Friday, 24 June 2016 15:59

Connectivity is key

Written by 
KPMG's global head of agribusiness, Ian Proudfoot. KPMG's global head of agribusiness, Ian Proudfoot.

Primary sector leaders interviewed by KPMG predictably rate biosecurity as the top issue for NZ's primary sector.

Then follow food safety, delivering market signals to producers and rural broadband.

KPMG's global head of agribusiness, Ian Proudfoot says connectivity in rural areas needs to be the same as in urban areas.

"Rural broadband is transformative. It unleashes a huge opportunity to grow the prosperity of NZ," he explains.

"It changes how you can deal with social services, how a business can portray itself to the world and how a business can more effectively produce its products.

"In the cities broadband is still accelerating the speed at which people can download movies or access entertainment, but that doesn't drive economic growth in NZ. Fast connectivity in rural areas will do this and it's a game-changer."

While the Agribusiness Agenda praises the amount of money the Government puts into science funding, it slams the bureaucracy for the way it runs this funding.

After 10 years of this criticism it appears no one has done anything to streamline the funding, Proudfoot says.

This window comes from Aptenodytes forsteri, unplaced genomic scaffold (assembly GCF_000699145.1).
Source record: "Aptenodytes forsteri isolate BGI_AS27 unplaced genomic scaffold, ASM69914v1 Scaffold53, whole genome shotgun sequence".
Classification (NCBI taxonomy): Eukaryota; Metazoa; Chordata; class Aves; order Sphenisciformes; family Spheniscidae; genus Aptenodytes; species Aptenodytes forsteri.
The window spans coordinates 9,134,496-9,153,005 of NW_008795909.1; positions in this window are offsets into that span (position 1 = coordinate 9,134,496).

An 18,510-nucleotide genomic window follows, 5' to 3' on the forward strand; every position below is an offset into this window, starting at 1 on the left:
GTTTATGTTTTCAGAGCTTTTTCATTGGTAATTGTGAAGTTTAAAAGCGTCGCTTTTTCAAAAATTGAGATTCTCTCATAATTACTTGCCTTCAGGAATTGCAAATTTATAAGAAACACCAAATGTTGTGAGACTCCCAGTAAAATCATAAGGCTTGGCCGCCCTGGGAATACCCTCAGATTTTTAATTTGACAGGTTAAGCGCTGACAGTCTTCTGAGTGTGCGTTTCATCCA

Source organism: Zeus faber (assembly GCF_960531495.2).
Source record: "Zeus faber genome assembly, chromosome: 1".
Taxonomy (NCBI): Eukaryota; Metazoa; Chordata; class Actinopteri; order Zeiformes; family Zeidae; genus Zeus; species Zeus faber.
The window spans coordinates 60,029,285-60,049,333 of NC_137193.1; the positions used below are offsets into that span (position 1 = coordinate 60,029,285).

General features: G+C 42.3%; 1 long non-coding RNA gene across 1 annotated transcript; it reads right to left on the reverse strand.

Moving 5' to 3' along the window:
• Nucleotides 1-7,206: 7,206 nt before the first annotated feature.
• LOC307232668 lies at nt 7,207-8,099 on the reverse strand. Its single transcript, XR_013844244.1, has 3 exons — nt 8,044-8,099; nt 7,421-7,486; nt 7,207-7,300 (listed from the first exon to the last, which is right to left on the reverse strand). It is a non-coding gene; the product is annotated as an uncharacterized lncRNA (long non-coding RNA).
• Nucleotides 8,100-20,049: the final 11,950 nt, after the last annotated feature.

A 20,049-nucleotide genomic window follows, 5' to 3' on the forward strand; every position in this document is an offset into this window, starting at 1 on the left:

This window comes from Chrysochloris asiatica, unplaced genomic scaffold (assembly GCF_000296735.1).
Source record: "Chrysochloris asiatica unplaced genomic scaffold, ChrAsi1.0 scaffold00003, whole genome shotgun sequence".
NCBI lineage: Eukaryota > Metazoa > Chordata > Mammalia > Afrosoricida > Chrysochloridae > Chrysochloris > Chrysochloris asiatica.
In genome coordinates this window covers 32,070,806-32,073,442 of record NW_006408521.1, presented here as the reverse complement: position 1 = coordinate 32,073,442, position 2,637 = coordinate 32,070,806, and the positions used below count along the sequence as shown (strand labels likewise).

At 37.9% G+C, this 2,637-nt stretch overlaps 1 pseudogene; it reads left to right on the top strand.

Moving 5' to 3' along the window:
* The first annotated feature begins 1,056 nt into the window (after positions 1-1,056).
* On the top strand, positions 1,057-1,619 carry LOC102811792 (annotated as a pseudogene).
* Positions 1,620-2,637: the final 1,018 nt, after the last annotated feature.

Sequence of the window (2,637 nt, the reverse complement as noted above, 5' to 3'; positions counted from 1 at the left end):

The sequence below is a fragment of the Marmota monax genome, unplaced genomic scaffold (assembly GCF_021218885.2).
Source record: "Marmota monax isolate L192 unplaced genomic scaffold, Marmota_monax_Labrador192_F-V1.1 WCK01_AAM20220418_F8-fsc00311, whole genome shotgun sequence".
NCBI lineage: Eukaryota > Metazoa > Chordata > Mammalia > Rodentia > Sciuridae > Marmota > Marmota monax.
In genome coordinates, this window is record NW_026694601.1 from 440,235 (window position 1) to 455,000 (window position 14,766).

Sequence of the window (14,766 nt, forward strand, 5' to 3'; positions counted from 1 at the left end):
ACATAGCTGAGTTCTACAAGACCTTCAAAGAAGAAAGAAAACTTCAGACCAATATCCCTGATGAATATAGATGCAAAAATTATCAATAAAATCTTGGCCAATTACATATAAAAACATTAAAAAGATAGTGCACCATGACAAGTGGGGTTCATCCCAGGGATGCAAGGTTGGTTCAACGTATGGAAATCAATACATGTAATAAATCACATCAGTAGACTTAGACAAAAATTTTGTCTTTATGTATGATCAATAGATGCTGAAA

Costly, time consuming bidding for contestable funds is a bureaucratic overkill, doubt lurks about whether the right science projects are being funded and a feeling persists that market-led research is being overlooked. Asked if the system is effective, Proudfoot says a resounding "no!"

The report says this 'fourth industrial revolution' demands unpalatable decisions and awkward discussion to enable NZ to retain its place in global markets. Some NZ products may no longer be the best for our markets.

We need a forum where conversations on difficult topics – genetic modification, intensive farming, water and land use – are discussed. Proudfoot suggests creating an independent 'NZ Commission' tasked with facilitating such discussion.

"We are facing big issues that will define what the future for NZ is in 50-80 years; the biggest is genetic modification. The perception is that we haven't defined GM in the same way as the rest of the world, and as a consequence we are hobbling ourselves in competitiveness."

Without a rational conversation on such difficult topics, the issues will continue to fester, he says.

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